"Swimmer's shoulder" - tips, training and technique
Updated: Jan 4, 2021
Wish you were here? This is the Queensland pool I grew up swimming in and one of my favourite places. As anyone who swims knows, the freedom of swimming is addictive and a mastering it is a great life skill.
Now that pools are repoening post lockdown, I'm seeing more swimmers with shoulder pain. The term 'Swimmer's Shoulder' has been been applied to many complaints of shoulder pain in swimmers, and most commonly pain at the front of the shoulder from therotator cuff muscles, but doesn't necessarily refer to specific structures.
'Swimmer's Shoulder' and the Rotator Cuff
The ball and socket component of the shoulder joint aren't a particularly great fit, so the rotator cuff muscles - supraspinatus, infraspinatus, subscapularis and teres minor - stabilise the joint and help control the complex movement of the arm. They enable you to reach trhough the water and give you the control the power to pull the arm through. They are also most common source of pain at the front of the shoulder, but other structures, such as the biceps tendon, can cause issues. The serratus anterior and subscapularis are active throughout the entire freestyle (front crawl) swimming stroke. The serratus anterior helps to position and stabilize the scapula, and the subscapularis muscle rotates the arm inwards and controls the arm throughout the stroke. Their repeated contraction can cause microtrauma and makes them prone to fatigue and injury.
4 top tips to swim well and eliminate pain
1. Manage your training and plan ahead
Studies show that excessive training, rapid increases in training and training in different environments (e.g. open water when you are used to swimming in a pool) can all lead to muscle fatigue and increased injury risk. This is most common in more experienced and elite swimmers. Gradually increase training an mix sessions between the pool and open water when transitioning to more open water swimming. Plan rest days and recovery days between heavy sessions. You need days when your shoulder msucles can repair.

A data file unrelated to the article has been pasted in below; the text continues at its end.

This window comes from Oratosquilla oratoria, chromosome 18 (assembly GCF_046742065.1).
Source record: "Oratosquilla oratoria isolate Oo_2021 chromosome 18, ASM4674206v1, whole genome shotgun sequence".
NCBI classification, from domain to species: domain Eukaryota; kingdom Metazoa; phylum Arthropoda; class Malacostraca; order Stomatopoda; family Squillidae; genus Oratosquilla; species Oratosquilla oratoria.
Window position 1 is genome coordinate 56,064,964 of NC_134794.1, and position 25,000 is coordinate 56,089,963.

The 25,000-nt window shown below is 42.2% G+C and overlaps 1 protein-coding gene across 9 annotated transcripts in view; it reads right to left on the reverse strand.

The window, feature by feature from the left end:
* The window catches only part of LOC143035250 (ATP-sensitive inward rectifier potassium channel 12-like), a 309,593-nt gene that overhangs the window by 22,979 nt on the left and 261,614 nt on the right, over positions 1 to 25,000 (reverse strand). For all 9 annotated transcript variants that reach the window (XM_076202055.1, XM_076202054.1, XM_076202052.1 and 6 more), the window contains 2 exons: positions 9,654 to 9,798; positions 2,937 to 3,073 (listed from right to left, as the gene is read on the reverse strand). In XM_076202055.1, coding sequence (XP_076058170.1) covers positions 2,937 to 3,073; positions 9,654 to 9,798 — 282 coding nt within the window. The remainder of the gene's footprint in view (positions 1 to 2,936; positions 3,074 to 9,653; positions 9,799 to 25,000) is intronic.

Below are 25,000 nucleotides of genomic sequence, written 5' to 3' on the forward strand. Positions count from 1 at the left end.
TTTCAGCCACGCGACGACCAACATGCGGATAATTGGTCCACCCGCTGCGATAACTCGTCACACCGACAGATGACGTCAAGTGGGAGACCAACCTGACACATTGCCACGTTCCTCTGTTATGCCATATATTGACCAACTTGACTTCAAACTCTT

Injured? Rather than quitting the pool, shorter sessions as a short term measure and mixing different strokes can help reduce fatigue and keep you in the water. Shorter, more frequent sessions are better for novices mastering technique, as you won't overdo it or 'unlearn' technique between sessions.
2. Maintain mobility
Make sure you have good shoulder, neck and upper back movement, as reduced flexibility and stiffness can put more pressure on the front of the shoulder as you pull through the water. Spinal and neck stiffness can also make swimming less efficient and breathing to alternate sides more difficult, Here are some stretches from Swimming Australia
3. Top technique
Swimming is highly technical and getting it right can be tough. This is more of an issue for novice swimmers, who would benefit from 1:1 or small group coaching. For more advanced swimmers, old habits are hard to change, but small improvements can make huge differences, not only to injury, but to speed and, endurance. If you have had treatment and swimming less but still have problems, this may need review. Speedo have some excellent technique tips for all strokes.
4. Dry land training and daily habits
A programme of swimmming specific exercises from a physio or trainer who understands swimming technique and your goals can help strengthen you without making pain worse. I often see swimmers do very general shoulder exercises in the gym, including deadlifts and shoulder presses above the shoulder level. It's usually better to focus on the rotary and postural components of swimming first.
Can I still swim?
Be guided by pain. Reduce the amount you are doing and apply the tips above. If you are still in pain, stop and consult a Physio with sports specific skills.
It's been suggested in a couple of studies that women may be more prone to injury simply because their reach is shorter, but evidence is limited. Swimming is a great exercise for pregnant women (the weightless feeling is a relief!), or if you want to stay fit but keep the pressure off your joints.
1. Struyf et al. Musculoskeletal dysfunctions associated with swimmers’ shoulder. British Journal of Sports Medicine. 2017. 51 (10) https://bjsm.bmj.com/content/51/10/775
2. Heinlein, S. and Cosagrea, A. Biomechanical Considerations in the Competitive wimmer's Shoulder. Sports Health 2010 Nov; 2(6): 519–525. doi: 10.1177/1941738110377611